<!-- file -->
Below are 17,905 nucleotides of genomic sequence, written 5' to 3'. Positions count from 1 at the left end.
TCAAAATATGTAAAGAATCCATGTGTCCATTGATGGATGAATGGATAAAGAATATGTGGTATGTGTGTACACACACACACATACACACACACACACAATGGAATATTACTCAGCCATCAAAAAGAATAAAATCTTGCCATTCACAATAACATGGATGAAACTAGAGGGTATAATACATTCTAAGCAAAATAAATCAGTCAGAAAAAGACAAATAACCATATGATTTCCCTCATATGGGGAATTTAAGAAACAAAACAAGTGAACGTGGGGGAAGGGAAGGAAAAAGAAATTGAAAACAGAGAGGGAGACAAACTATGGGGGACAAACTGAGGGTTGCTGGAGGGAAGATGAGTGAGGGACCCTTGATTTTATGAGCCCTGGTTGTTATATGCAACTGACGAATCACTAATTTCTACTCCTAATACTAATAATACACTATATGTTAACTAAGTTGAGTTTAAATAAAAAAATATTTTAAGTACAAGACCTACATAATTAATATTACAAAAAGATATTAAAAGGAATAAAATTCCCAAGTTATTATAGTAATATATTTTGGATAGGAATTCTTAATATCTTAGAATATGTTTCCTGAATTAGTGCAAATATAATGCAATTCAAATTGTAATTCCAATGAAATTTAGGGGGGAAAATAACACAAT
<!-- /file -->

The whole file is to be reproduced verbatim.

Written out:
Below are 17,905 nucleotides of genomic sequence, written 5' to 3'. Positions count from 1 at the left end.
TCAAAATATGTAAAGAATCCATGTGTCCATTGATGGATGAATGGATAAAGAATATGTGGTATGTGTGTACACACACACACATACACACACACACACAATGGAATATTACTCAGCCATCAAAAAGAATAAAATCTTGCCATTCACAATAACATGGATGAAACTAGAGGGTATAATACATTCTAAGCAAAATAAATCAGTCAGAAAAAGACAAATAACCATATGATTTCCCTCATATGGGGAATTTAAGAAACAAAACAAGTGAACGTGGGGGAAGGGAAGGAAAAAGAAATTGAAAACAGAGAGGGAGACAAACTATGGGGGACAAACTGAGGGTTGCTGGAGGGAAGATGAGTGAGGGACCCTTGATTTTATGAGCCCTGGTTGTTATATGCAACTGACGAATCACTAATTTCTACTCCTAATACTAATAATACACTATATGTTAACTAAGTTGAGTTTAAATAAAAAAATATTTTAAGTACAAGACCTACATAATTAATATTACAAAAAGATATTAAAAGGAATAAAATTCCCAAGTTATTATAGTAATATATTTTGGATAGGAATTCTTAATATCTTAGAATATGTTTCCTGAATTAGTGCAAATATAATGCAATTCAAATTGTAATTCCAATGAAATTTAGGGGGGAAAATAACACAAT